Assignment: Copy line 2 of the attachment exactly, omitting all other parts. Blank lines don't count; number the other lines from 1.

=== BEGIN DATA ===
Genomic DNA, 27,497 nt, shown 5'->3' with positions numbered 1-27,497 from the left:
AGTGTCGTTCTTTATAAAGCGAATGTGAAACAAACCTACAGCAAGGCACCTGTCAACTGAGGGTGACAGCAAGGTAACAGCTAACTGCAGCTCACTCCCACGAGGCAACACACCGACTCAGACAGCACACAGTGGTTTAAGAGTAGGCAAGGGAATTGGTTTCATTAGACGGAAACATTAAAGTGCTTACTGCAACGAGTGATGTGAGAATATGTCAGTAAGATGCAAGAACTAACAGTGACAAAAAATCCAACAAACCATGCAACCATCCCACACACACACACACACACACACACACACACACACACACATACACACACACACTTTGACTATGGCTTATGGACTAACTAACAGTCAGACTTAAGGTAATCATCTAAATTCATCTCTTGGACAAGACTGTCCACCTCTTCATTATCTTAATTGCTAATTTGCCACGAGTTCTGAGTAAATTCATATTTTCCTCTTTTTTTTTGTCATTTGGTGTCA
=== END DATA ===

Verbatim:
AGTGTCGTTCTTTATAAAGCGAATGTGAAACAAACCTACAGCAAGGCACCTGTCAACTGAGGGTGACAGCAAGGTAACAGCTAACTGCAGCTCACTCCCACGAGGCAACACACCGACTCAGACAGCACACAGTGGTTTAAGAGTAGGCAAGGGAATTGGTTTCATTAGACGGAAACATTAAAGTGCTTACTGCAACGAGTGATGTGAGAATATGTCAGTAAGATGCAAGAACTAACAGTGACAAAAAATCCAACAAACCATGCAACCATCCCACACACACACACACACACACACACACACACACACACACATACACACACACACTTTGACTATGGCTTATGGACTAACTAACAGTCAGACTTAAGGTAATCATCTAAATTCATCTCTTGGACAAGACTGTCCACCTCTTCATTATCTTAATTGCTAATTTGCCACGAGTTCTGAGTAAATTCATATTTTCCTCTTTTTTTTTGTCATTTGGTGTCA